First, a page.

Stroke is a sudden onset of brain dysfunction, caused by an alteration in cerebrovascular blood supply. It is characterised by:
  • Rapid, acute onset – within a few minutes
  • Focal neurological defect – almost always some sort of hemiplegia, with/without other focal neurological signs
    • If these two instances are true, then there is a 95% chance there is a vascular cause. Be wary if the symptoms get worse over hours/days, as this points to another cause.
Stroke can be a clinical diagnosis – but it is easier to confirm with tests


  • Haemorrhage – 10-20%
  • Brain Ischaemia (Infarct) – 80-90%
    • Thrombus
    • Other type of embolism
    • Systemic hypoperfusion
  • TIA – Transient Ischaemic Attack
  • This is essentially a ‘minor’ stroke. It may present with stroke like symptoms (limb weakness, dysphagia, visual defects), but the clinical effects will completely resolve within 24 hoursThey are usually the result of micro emboli, (80%)but not always. Sometimes a mass lesion may mimic a TIA, and other times, they are the result of a temporary reduced blood flow – e.g. with massive postural hypotension, or decreased blood flow through a stenosed artery – which is later compensated for by autoregulation mechanisms.
  • Completed Stroke
  • The clinical effects have reached their maximum – usually within 6 hours of the onset.
  • Stroke in evolution
  • Describes the progress of a stroke in the first 24 hours.
  • Cerebrovascular accident (CVA)– avoid using this term! Used to be synonymous with ‘Stroke’ but should be no longer used.


  • Mortality – 20% in first 2 months, then roughly 10%/year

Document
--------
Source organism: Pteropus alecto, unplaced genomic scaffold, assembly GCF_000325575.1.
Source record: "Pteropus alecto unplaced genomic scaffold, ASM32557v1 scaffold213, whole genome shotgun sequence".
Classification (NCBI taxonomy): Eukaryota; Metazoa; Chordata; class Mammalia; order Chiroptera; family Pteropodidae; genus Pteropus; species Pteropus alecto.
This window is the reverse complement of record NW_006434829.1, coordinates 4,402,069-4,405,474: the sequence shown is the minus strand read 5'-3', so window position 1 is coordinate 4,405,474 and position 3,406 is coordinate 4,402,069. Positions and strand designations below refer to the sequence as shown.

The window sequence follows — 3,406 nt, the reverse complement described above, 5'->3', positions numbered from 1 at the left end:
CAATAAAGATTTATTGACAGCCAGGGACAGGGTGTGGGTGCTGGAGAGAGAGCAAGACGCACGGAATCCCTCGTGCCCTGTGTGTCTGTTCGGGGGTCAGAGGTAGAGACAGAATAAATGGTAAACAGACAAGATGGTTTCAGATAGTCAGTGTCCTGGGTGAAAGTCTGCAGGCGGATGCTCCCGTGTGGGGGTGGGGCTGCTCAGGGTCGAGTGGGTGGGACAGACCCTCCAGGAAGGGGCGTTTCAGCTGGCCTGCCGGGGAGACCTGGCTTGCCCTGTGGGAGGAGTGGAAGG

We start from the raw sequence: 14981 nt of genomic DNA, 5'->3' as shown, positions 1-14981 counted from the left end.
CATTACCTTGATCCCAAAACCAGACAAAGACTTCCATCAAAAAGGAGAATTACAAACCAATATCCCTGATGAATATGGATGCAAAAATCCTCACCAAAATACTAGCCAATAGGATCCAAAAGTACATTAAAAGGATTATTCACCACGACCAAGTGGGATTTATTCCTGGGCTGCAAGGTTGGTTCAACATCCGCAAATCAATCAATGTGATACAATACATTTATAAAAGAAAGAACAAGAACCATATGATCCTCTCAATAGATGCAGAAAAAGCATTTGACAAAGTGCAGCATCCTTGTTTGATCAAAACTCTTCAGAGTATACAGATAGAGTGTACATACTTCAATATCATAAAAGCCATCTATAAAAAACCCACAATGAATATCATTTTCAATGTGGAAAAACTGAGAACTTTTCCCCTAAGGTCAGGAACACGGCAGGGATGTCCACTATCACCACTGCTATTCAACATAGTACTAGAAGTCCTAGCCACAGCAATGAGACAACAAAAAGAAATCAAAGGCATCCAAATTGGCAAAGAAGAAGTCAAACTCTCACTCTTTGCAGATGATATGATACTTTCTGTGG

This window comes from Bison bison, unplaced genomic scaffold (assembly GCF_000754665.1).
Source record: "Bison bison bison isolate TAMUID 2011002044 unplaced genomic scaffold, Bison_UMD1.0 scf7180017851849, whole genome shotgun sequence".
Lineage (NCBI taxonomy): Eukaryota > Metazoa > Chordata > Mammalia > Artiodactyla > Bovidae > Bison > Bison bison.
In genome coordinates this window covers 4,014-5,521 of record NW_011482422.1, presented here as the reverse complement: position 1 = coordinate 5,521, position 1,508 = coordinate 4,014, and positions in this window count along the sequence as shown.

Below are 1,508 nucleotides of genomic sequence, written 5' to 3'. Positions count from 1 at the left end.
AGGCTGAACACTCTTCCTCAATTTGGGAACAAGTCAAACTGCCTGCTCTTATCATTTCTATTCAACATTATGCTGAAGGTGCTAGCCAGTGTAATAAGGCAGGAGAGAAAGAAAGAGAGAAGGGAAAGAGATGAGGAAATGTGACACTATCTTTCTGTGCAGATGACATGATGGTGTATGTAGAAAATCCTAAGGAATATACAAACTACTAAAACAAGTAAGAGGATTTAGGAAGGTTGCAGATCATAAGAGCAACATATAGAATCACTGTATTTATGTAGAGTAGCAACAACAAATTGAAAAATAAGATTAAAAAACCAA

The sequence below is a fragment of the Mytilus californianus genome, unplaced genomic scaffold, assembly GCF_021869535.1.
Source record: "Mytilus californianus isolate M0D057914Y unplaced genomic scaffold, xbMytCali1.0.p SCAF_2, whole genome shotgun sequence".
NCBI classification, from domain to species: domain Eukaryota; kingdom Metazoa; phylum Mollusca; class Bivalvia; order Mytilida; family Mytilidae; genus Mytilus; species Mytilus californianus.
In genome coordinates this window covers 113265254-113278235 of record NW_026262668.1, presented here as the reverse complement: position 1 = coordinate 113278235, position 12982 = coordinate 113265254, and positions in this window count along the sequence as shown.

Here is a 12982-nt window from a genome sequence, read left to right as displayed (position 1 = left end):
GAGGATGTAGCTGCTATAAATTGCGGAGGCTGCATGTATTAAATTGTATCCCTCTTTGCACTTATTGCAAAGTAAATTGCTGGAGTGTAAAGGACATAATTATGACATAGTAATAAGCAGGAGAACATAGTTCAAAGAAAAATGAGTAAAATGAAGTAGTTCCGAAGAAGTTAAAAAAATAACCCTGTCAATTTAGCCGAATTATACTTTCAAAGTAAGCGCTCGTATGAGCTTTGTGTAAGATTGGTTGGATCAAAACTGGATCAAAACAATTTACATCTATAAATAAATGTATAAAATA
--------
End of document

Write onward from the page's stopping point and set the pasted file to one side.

• <40% of stroke (not TIA) patients make a full recovery
  • Drowsyness at presentation has a poor prognosis

Mechanisms of Stroke

  • Arterial embolism – from a distant site; e.g. carotids, vertebral or basilar arteries. The embolus will occlude an artery of the brain resulting in infarction. May also come from heart valves in endocarditis.
  • Haemorrhage – can be in the cerebrum itself, or also a subarachnoid haemorrhage may cause a similar effect

Uncommon causes

  • Venous infarct
  • Carotid/vertebral dissection
  • Polycythemia
  • Fat / air embolism – e.g. in divers
  • MS – a demyelinating plaque may act as an embolus
  • Mass lesions (e.g. tumour)
  • Migraine
  • Thrombocythaemia and thrombophilia
  • Vasculitis
  • Amyloidosis
  • Drugs – particularly cocaine and OTC cold remedies that contain vasoconstrictors.
Damage will occur when the blood flow to brain tissue drops below 50% of the normal value. Remember in some (probably elderly patients) there will already be reduced blood flow, e.g. to due stenosis/ $(function(){ var pertama = $('#herb-dict .herblist li:first-child').attr('class'); $('#herb-dict .herblist li.'+pertama).show(); $('#herb-dict .alphlist li#'+pertama+' a').addClass('active'); $('#herb-dict .alphlist li a').click(function(){ var target = $(this).attr('rel') $('#herb-dict .herblist li').hide(); $('#herb-dict .herblist li.'+target).show(); $('#herb-dict .alphlist li a').removeClass('active'); $(this).addClass('active'); }); });